Of his three films released in 1948, Holiday Camp was the least significant for Esmond, who played the camp announcer; however, it did introduce to the world the Huggett family who featured in several other films and a successful and long running radio series in the 1950s.

A poster for The End of the River (1947).u

The film was directed by Ken Annakin who the following year would direct Nora Swinburne in one of her most memorable screen roles, that of Mrs Peregrine, in The Colonel's Lady, one of the four Somerset Maugham short stories that comprise the film Quartet.

Then Michael Powell and Emeric Pressburger invited Esmond to play the part of Livingstone ("Livy") Montague in probably their best known film, The Red Shoes (1948). The story combines the Hans Christian Andersen fairy tale of that name with a love triangle based around a contemporary ballet company led by the highly charismatic character Boris Lermontov (played by Anton Walbrook). Livy is the company's orchestral conductor and although incidental to the central storyline, Esmond's role is at certain moments very centre stage and includes conducting a full orchestra on several occasions. Rosalind was again at hand to guide him around the sets at Pinewood, and this time Esmond was also required to go on location, to the South of France. His co-stars included Robert Helpmann, with whom Esmond had worked before on stage in The Insect Play (Playhouse Theatre, 1938), and of course Moira Shearer whose husband-to-be, Ludovic Kennedy, had been in the Royal Navy and, on board HMS Tartar, involved in the eventual sinking of the Bismarck. In the 1970s Kennedy would interview Esmond about his experiences on HMS Prince of Wales for his book Pursuit - The Sinking of the Bismarck and for a television documentary film, Battleship Bismarck.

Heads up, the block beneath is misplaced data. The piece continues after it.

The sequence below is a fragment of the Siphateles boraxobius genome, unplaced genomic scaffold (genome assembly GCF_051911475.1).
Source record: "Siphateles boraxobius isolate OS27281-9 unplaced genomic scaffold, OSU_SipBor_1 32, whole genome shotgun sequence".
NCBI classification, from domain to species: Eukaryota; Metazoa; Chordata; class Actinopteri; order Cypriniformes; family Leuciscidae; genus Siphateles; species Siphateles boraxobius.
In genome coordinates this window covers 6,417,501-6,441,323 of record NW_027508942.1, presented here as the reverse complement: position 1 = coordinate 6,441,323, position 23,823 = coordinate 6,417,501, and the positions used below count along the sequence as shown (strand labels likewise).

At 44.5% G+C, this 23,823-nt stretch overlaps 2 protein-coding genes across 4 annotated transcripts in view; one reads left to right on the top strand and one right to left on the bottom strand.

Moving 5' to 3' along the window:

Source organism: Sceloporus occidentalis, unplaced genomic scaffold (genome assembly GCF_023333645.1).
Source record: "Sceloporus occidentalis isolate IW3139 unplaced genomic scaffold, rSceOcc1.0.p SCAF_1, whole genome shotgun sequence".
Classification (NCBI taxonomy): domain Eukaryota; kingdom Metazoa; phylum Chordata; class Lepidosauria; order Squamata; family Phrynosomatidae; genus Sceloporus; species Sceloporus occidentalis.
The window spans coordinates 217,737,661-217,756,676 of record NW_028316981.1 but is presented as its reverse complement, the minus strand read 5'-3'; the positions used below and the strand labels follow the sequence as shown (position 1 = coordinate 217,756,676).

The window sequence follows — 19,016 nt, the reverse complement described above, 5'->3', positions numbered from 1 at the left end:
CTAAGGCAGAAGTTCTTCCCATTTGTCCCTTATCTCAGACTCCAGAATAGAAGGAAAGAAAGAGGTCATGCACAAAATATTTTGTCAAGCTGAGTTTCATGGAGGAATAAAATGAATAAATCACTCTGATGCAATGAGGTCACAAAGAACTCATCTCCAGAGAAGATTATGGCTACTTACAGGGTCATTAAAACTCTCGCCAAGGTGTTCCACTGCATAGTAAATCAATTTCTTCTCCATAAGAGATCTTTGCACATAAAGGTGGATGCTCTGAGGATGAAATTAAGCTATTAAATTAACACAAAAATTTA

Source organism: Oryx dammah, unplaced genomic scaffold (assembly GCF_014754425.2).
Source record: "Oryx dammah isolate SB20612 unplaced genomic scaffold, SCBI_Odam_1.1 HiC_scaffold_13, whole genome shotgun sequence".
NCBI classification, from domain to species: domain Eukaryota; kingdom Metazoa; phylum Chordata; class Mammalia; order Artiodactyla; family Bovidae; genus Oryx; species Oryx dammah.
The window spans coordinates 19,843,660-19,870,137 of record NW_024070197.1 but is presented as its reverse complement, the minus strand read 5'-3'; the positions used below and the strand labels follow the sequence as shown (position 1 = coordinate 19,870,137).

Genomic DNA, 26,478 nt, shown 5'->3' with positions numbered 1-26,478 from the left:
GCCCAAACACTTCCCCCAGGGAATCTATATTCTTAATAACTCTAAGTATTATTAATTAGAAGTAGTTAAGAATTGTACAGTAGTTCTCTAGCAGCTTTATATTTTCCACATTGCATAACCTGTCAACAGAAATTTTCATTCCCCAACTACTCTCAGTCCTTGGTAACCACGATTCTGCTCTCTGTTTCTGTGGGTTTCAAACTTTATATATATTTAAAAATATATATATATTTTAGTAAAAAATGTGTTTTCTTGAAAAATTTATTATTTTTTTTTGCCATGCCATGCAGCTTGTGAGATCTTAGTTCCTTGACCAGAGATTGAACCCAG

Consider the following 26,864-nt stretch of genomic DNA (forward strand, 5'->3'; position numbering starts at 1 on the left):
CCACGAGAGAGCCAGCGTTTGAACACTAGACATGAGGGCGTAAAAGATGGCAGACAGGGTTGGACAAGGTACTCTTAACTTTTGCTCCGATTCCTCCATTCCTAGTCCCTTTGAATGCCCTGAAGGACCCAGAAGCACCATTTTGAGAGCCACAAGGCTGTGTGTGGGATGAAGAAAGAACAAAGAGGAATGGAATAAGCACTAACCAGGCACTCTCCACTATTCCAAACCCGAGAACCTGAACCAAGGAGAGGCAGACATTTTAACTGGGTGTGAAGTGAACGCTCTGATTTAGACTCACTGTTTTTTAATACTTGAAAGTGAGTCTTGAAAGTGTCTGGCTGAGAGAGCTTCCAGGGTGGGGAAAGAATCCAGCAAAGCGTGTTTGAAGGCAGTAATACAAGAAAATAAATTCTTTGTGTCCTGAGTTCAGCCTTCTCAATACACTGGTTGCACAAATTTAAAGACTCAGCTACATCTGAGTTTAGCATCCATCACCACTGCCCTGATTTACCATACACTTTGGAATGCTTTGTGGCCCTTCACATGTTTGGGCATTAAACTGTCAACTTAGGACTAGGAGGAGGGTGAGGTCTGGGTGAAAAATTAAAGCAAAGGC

Despite J. Arthur Rank's initial lack of enthusiasm for the film that Powell and Pressburger presented him with - he walked out of the premier and cancelled its showing in his cinema chain - The Red Shoes gradually developed a cult status and remains the definitive ballet film. It also remains one of Esmond's most high profile performances; tens of thousands of people who may not know his name will be familiar with the rather aloof conductor in The Red Shoes who at first treats the young composer in a very off-hand way but is won over by his music.